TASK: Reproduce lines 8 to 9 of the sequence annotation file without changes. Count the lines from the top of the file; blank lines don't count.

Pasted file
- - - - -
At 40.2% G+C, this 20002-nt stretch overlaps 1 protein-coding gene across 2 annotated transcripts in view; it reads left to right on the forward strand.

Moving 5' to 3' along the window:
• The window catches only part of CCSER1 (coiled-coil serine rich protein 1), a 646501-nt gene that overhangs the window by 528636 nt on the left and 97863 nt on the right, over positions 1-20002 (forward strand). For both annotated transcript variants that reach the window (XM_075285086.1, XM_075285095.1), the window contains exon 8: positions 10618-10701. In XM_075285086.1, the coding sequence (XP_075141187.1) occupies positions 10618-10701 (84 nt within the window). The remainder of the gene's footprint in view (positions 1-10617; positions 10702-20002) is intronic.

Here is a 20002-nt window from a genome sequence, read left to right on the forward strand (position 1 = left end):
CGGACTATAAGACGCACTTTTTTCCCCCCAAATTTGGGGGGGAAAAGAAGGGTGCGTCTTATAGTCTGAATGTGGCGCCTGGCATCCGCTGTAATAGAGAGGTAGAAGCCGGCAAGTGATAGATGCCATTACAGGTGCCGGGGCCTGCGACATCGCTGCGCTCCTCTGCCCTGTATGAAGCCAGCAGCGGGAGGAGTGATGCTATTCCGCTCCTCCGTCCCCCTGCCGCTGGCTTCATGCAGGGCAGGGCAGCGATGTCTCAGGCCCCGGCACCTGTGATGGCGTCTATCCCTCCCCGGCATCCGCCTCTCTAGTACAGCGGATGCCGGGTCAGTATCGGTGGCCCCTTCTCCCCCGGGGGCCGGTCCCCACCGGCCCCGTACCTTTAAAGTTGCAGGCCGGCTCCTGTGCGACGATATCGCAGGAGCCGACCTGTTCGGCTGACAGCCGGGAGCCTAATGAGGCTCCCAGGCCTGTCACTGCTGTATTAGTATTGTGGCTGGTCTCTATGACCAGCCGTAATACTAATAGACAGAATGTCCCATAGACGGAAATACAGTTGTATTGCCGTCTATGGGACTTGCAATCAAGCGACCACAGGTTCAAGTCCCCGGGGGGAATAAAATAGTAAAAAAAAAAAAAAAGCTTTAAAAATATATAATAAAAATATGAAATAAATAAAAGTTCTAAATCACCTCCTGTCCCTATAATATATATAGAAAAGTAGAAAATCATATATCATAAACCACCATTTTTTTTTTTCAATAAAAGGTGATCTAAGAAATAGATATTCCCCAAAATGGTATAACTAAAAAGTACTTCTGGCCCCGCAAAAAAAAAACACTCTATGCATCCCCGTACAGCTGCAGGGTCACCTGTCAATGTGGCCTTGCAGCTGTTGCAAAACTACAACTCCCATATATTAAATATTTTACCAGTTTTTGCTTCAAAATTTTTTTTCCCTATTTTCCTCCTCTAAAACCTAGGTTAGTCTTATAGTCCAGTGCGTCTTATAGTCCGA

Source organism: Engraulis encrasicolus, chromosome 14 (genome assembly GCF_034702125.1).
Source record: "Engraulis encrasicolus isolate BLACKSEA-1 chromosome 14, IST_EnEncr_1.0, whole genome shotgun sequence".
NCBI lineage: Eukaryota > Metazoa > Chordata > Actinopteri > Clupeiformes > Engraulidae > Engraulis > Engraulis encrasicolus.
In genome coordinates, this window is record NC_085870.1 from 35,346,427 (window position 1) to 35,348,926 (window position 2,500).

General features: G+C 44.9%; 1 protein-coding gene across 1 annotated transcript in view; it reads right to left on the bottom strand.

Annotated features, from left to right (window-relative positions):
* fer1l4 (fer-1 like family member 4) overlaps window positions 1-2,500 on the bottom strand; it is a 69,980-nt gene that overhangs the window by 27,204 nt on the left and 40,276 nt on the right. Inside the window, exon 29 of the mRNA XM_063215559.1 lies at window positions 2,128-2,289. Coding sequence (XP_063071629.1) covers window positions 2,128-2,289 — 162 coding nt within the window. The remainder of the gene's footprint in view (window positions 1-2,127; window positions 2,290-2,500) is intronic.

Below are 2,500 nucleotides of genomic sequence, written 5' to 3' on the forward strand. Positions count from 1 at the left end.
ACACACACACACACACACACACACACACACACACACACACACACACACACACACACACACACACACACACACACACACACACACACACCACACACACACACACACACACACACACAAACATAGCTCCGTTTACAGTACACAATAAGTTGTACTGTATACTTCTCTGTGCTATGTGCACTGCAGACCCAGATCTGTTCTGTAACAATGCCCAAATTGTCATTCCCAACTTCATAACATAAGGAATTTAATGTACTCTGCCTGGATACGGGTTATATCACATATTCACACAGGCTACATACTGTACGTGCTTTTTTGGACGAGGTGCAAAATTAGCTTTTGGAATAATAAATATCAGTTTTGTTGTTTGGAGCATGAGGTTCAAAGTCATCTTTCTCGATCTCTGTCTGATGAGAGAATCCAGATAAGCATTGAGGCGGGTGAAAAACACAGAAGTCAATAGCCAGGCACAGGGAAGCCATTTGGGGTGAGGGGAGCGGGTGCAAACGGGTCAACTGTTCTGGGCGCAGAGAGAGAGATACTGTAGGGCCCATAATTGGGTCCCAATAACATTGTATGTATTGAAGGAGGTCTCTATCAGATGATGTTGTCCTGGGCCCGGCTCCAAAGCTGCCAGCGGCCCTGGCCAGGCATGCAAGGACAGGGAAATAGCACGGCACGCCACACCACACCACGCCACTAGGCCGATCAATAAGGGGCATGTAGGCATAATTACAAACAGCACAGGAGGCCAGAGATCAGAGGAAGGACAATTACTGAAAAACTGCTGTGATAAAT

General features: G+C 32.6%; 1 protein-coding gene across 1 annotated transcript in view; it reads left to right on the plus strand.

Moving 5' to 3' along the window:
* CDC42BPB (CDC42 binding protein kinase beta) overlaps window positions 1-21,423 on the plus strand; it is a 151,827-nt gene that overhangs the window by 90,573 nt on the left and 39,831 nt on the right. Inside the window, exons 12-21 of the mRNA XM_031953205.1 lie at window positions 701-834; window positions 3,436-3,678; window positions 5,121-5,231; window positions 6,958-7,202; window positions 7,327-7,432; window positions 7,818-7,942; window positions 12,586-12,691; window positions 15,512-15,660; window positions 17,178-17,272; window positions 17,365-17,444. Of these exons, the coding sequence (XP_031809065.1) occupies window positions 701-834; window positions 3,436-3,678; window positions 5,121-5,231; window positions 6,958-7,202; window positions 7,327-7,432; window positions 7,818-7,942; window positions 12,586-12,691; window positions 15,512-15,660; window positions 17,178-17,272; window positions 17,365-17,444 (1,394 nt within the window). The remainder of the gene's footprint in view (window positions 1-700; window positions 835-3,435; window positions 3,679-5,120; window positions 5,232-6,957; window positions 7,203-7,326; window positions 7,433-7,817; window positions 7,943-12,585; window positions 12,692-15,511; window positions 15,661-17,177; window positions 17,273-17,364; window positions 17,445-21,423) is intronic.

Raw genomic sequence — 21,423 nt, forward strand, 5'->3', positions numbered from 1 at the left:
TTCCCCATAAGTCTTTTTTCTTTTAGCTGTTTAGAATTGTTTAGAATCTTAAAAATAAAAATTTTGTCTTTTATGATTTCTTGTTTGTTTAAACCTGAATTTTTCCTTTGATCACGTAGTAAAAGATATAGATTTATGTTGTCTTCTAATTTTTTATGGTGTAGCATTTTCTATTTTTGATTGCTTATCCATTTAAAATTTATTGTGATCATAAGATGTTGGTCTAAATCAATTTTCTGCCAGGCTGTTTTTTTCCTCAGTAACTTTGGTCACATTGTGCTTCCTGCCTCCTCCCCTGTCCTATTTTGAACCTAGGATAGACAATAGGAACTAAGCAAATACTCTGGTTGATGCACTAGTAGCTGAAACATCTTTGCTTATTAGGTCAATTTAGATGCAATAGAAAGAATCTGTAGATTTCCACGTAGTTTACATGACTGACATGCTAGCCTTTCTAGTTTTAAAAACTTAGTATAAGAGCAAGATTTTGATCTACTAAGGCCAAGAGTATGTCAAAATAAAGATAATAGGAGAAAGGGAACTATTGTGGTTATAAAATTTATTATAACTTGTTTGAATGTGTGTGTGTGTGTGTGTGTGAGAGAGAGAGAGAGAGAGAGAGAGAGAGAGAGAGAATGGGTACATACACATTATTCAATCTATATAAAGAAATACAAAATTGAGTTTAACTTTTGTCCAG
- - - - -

NCBI lineage: Eukaryota > Metazoa > Chordata > Actinopteri > Clupeiformes > Engraulidae > Engraulis > Engraulis encrasicolus.
In genome coordinates, this window is record NC_085870.1 from 35,346,427 (window position 1) to 35,348,926 (window position 2,500).